(CNN) -- Here's a fun exercise: Compare the DNA profiles of random individuals who reside in different regions of the world, have little in common and don't much resemble one another.
If you could do this, you'd find close DNA matches once in a while.
About three months ago Kevin Shepherdson, a Eurasian in Singapore, discovered that his DNA matches strongly with Thomas Kurowski, a man of Polish descent living in Rhode Island.
The men have never met, and they were unaware of each other.
Both of them research their family history as a hobby, but finding each other through traditional methods (such as sifting through census, marriage or property records) would have been unlikely if not impossible.
And yet their DNA profiles match so closely that they can be certain of sharing a common ancestor within the past six generations. It took scientific sleuthing for the two men to make a connection.
The fact that they discovered each other at all speaks to the increasingly sophisticated tools available to genealogy researchers. These tools are being made available at a time when the hobby's popularity is expanding around the world.
As a genealogical tool, DNA testing started coming into its own about seven years ago, with more family researchers using it to confirm (or rule out) the results of their traditional research.
To test one's DNA, a kit can be ordered online that includes a few forms and a swab, which is scraped along the inside of the mouth to collect a sample of cells. These are sent to a laboratory, which creates a DNA profile that can be compared against others.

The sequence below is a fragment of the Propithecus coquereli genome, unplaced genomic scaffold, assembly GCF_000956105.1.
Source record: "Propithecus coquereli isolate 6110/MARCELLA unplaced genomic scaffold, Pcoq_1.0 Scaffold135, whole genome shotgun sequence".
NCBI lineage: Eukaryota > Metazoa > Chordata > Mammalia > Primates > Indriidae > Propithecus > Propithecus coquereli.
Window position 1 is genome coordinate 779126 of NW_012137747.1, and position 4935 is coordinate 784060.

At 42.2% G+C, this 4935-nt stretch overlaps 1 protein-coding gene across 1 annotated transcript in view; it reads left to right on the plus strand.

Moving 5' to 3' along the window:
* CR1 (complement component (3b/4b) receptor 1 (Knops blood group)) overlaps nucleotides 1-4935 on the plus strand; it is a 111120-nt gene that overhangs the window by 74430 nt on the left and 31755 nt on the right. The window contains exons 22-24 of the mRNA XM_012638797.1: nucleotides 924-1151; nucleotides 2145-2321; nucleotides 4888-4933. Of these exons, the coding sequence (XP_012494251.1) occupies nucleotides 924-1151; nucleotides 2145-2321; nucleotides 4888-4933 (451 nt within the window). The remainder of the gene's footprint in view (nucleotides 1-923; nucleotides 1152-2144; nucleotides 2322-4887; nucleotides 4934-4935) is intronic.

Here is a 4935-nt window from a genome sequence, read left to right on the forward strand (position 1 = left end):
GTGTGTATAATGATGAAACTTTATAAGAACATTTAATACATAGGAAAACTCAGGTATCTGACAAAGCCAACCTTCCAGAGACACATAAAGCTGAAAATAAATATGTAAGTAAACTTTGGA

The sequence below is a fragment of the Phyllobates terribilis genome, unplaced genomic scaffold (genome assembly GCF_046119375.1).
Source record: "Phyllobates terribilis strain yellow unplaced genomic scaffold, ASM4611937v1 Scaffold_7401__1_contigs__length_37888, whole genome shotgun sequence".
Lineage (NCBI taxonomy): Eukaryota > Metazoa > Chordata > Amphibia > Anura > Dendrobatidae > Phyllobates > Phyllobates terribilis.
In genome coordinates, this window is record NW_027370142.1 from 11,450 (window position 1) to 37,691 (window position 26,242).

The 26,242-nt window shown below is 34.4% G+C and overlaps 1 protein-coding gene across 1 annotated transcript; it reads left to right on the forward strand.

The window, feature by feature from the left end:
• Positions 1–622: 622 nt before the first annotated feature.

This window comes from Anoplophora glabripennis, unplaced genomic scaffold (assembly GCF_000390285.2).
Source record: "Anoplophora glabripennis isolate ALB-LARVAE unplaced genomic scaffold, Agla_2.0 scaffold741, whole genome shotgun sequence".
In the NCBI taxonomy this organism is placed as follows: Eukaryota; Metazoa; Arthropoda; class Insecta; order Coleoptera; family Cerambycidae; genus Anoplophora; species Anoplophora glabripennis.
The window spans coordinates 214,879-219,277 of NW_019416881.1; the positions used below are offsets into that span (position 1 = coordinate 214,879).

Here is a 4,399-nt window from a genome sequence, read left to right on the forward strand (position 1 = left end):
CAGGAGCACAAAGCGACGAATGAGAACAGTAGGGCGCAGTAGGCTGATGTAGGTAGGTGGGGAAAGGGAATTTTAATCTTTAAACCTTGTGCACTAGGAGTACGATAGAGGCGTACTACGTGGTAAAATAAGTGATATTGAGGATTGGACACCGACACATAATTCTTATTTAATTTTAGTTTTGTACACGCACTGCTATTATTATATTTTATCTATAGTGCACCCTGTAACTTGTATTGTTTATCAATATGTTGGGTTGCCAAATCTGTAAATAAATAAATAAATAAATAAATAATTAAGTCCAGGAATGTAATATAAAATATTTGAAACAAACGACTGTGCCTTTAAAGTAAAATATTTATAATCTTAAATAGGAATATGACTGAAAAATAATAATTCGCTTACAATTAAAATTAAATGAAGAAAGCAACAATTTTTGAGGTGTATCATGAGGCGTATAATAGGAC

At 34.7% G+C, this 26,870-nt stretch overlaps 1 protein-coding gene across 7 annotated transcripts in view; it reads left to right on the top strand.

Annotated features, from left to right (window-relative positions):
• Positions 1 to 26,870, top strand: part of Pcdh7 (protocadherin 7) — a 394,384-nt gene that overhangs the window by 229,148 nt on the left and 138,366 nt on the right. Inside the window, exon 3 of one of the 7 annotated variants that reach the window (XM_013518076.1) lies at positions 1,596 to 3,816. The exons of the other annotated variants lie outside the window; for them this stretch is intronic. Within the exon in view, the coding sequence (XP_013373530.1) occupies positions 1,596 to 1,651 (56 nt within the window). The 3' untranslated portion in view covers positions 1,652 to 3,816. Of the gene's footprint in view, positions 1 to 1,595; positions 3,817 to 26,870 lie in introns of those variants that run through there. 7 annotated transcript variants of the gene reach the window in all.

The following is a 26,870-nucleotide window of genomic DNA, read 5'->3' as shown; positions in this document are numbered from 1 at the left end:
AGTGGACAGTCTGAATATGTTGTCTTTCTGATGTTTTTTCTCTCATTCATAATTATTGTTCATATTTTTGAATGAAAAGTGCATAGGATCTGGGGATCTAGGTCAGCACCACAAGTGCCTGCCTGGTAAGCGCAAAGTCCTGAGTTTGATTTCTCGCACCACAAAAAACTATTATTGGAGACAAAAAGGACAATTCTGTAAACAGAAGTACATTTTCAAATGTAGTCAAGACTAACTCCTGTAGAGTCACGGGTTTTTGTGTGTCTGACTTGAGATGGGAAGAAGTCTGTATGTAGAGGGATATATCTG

Shepherdson has been investigating his roots for about 15 years (see http://www.shepherdson.com). As a result of his efforts, he's now linked with a large group of previously unknown relatives scattered around Southeast Asia, all descended from a pair of English brothers who served as captains in the British East India Company in the late 1700s.
Though Shepherdson's traditional and online research led to the discovery of these relatives, it was the DNA testing -- of himself and a few key individuals -- that confirmed the clan's genetic ties about four years ago.
With all doubts erased, the group meets up for occasional family gatherings. Onlookers at these events might be puzzled sometimes, as many of the relatives look racially different from one another.
But DNA testing can also be used in another way, one less well known but set to increase in frequency and significance.
With many of these DNA testing services, for little or no extra cost, customers can have their DNA profile included in a searchable database that other participants -- from around the world -- can match their own profiles against.
Shepherdson had to wait about four years, but in mid-August he was contacted through a DNA database Internet site by Kurowski, who had discovered the DNA match through his own search.
In such a case, the genetic verification comes first and traditional research follows, which is the opposite order of Shepherdson's previous research.